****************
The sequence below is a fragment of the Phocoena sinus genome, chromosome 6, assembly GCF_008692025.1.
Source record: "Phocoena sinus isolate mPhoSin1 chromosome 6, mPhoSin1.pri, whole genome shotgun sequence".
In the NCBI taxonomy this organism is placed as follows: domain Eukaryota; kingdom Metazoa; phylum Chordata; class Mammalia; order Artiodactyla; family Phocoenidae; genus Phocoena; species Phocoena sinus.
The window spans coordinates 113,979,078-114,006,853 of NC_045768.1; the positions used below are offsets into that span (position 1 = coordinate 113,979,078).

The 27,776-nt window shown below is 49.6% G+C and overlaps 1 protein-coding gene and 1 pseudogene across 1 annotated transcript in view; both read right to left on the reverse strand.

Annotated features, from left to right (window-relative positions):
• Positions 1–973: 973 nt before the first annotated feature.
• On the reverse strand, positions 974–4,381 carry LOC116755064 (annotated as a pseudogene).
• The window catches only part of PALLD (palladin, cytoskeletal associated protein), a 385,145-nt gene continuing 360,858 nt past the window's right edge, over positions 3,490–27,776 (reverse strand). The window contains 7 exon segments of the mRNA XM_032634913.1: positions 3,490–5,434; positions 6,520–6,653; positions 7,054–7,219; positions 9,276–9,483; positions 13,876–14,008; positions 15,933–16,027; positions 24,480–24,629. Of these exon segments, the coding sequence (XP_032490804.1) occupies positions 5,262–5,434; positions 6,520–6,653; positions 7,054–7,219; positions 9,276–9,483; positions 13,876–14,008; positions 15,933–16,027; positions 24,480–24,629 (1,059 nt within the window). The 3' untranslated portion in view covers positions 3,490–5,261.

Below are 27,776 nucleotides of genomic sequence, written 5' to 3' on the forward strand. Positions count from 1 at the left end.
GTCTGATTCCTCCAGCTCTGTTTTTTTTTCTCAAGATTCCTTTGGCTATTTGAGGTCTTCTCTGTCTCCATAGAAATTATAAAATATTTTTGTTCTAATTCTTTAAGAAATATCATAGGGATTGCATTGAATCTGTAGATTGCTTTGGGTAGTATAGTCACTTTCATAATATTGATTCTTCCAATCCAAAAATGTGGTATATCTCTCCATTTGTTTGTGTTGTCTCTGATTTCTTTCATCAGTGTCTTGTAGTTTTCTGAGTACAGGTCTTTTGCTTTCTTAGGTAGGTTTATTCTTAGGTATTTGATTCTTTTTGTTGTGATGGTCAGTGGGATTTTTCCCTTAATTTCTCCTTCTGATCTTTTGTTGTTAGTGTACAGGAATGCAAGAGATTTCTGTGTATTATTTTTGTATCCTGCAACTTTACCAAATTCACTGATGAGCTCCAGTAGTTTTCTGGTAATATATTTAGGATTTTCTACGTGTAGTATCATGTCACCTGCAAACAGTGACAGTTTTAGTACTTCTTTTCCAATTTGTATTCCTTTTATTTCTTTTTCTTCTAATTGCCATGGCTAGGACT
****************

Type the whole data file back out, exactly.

The sequence below is a fragment of the Phocoena sinus genome, chromosome 6, assembly GCF_008692025.1.
Source record: "Phocoena sinus isolate mPhoSin1 chromosome 6, mPhoSin1.pri, whole genome shotgun sequence".
In the NCBI taxonomy this organism is placed as follows: domain Eukaryota; kingdom Metazoa; phylum Chordata; class Mammalia; order Artiodactyla; family Phocoenidae; genus Phocoena; species Phocoena sinus.
The window spans coordinates 113,979,078-114,006,853 of NC_045768.1; the positions used below are offsets into that span (position 1 = coordinate 113,979,078).

The 27,776-nt window shown below is 49.6% G+C and overlaps 1 protein-coding gene and 1 pseudogene across 1 annotated transcript in view; both read right to left on the reverse strand.

Annotated features, from left to right (window-relative positions):
• Positions 1–973: 973 nt before the first annotated feature.
• On the reverse strand, positions 974–4,381 carry LOC116755064 (annotated as a pseudogene).
• The window catches only part of PALLD (palladin, cytoskeletal associated protein), a 385,145-nt gene continuing 360,858 nt past the window's right edge, over positions 3,490–27,776 (reverse strand). The window contains 7 exon segments of the mRNA XM_032634913.1: positions 3,490–5,434; positions 6,520–6,653; positions 7,054–7,219; positions 9,276–9,483; positions 13,876–14,008; positions 15,933–16,027; positions 24,480–24,629. Of these exon segments, the coding sequence (XP_032490804.1) occupies positions 5,262–5,434; positions 6,520–6,653; positions 7,054–7,219; positions 9,276–9,483; positions 13,876–14,008; positions 15,933–16,027; positions 24,480–24,629 (1,059 nt within the window). The 3' untranslated portion in view covers positions 3,490–5,261.

Below are 27,776 nucleotides of genomic sequence, written 5' to 3' on the forward strand. Positions count from 1 at the left end.
GTCTGATTCCTCCAGCTCTGTTTTTTTTTCTCAAGATTCCTTTGGCTATTTGAGGTCTTCTCTGTCTCCATAGAAATTATAAAATATTTTTGTTCTAATTCTTTAAGAAATATCATAGGGATTGCATTGAATCTGTAGATTGCTTTGGGTAGTATAGTCACTTTCATAATATTGATTCTTCCAATCCAAAAATGTGGTATATCTCTCCATTTGTTTGTGTTGTCTCTGATTTCTTTCATCAGTGTCTTGTAGTTTTCTGAGTACAGGTCTTTTGCTTTCTTAGGTAGGTTTATTCTTAGGTATTTGATTCTTTTTGTTGTGATGGTCAGTGGGATTTTTCCCTTAATTTCTCCTTCTGATCTTTTGTTGTTAGTGTACAGGAATGCAAGAGATTTCTGTGTATTATTTTTGTATCCTGCAACTTTACCAAATTCACTGATGAGCTCCAGTAGTTTTCTGGTAATATATTTAGGATTTTCTACGTGTAGTATCATGTCACCTGCAAACAGTGACAGTTTTAGTACTTCTTTTCCAATTTGTATTCCTTTTATTTCTTTTTCTTCTAATTGCCATGGCTAGGACT